The null hypothesis is that we have new fertile ground here: that the Reagan agenda was a failed one and that a new paradigm, more statist and government dependent must replace it. The Reagan vision was that lower marginal tax rates would raise the return on capital of business and capital mobility would both raise our economic growth rate and contain inflation. Before we reach the heady conclusion that Reagan’s vision is obsolete, we must analyze more carefully why the economy is now under-performing.
First among them is the legacy of debt from a series of asset bubbles. These asset bubbles were created by monetary policy. The Greenspan years at the Federal Reserve were ones in which the Federal Reserve made no judgment as to whether markets were speculative; it was confident that it could pick up the pieces after the collapse. As we now know, the central banker’s confidence was misplaced. The consumer balance sheet is stretched and only time will correct it.
Second, the banking crisis of 2008 was avoidable. Intelligent policymakers learn from their mistakes. Part of the Reagan revolution was deregulation of the savings and loan industry; complete with an increased government deposit guaranty and expanded investment authority to include commercial real estate. In 1992, we would recognize a $225 billion bailout of the industry. William Seidman was head of the FDIC in the Reagan and George H.W. Bush administrations and led the Resolution Trust Corporation to liquidate the failed thrifts. In his book “Full Faith and Credit,” Seidman states, “Thrifts do not operate in the free market that is essential to competition, but in a market underwritten by the full faith and credit of the U.S. government and its insurance funds. When the play of the market cannot regulate activity, government controls must operate instead or there will be no control at all, with disaster sure to follow.” And it did.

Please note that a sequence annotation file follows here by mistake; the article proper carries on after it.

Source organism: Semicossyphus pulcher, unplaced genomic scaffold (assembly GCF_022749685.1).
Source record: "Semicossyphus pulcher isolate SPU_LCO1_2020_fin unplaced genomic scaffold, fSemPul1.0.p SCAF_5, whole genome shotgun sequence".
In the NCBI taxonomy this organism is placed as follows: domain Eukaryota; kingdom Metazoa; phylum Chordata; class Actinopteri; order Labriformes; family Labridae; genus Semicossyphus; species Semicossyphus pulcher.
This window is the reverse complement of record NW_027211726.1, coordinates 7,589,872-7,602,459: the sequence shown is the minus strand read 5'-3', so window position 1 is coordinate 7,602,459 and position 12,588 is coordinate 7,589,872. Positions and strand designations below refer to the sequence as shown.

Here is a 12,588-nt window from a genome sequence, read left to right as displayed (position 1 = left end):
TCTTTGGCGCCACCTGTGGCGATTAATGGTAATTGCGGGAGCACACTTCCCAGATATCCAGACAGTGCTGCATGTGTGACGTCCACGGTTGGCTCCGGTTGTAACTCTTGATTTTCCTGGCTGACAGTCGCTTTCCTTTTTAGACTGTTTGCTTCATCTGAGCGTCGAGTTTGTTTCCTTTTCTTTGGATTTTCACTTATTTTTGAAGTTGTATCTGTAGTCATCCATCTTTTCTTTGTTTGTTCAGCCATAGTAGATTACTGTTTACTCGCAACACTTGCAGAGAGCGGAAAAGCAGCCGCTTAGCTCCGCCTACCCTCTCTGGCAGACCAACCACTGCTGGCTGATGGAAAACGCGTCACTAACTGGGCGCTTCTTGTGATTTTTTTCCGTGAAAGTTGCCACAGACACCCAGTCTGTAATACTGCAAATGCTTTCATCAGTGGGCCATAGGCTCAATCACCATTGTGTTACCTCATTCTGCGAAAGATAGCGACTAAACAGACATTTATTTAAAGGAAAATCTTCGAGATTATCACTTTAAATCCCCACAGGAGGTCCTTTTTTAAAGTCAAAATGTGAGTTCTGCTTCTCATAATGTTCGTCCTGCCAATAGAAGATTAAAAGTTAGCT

Finally, Hyman Minsky, economist and author of “Stabilizing an Unstable Economy” argued that new financial products have always been associated with financial instability in the next recession. His evidence: the growth recession of 1966-67 (jumbo certificates of deposit), the Penn Central bankruptcy in 1970 (commercial paper), the collapse of Franklin National Bank in 1975 (eurodollar), and Drysdale Government Securities and Lombard-Wall in 1980 (repurchase agreements). He noted that financial innovation tends to develop around efforts to avoid the in-place regulation of its time.
Financial innovation factored heavily into the crisis of 2008: subprime mortgages, collateralized debt obligations (CDO; financial engineering of subprime mortgages), and credit default swaps (insurance to protect against default). The Great Crash of 1929 was partially attributed to “equity trust”; pools of stock that unfortunately owned shares in other pools of stock. The added complexity in ownership created valuation difficulties and illiquidity in 1929, much as was our experience with the CDO in 2008.
It should be clear that the crisis of 2008 was avoidable and that attention to the history of financial innovation and appropriate regulation of these products was critical and that we failed in that task. We most certainly should conclude that the country would benefit from financial reform and product simplification. We can say that Wall Street hijacked the Reagan Revolution, but we cannot say that Reagan’s vision of small government and low taxes is flawed.
But the truth is that we cannot have either the Reagan vision of the political right nor can we have the large government vision of President Obama and the political left. We have destroyed our balance sheet and our budget deficits will accommodate neither.
At some point in the future, when our debt is contained, we will once again be afforded the luxury of whether we want tax cuts or more government spending. But under the current conditions there is no choice – the fertile ground is in the middle and our debate should focus on trade-offs and compromise.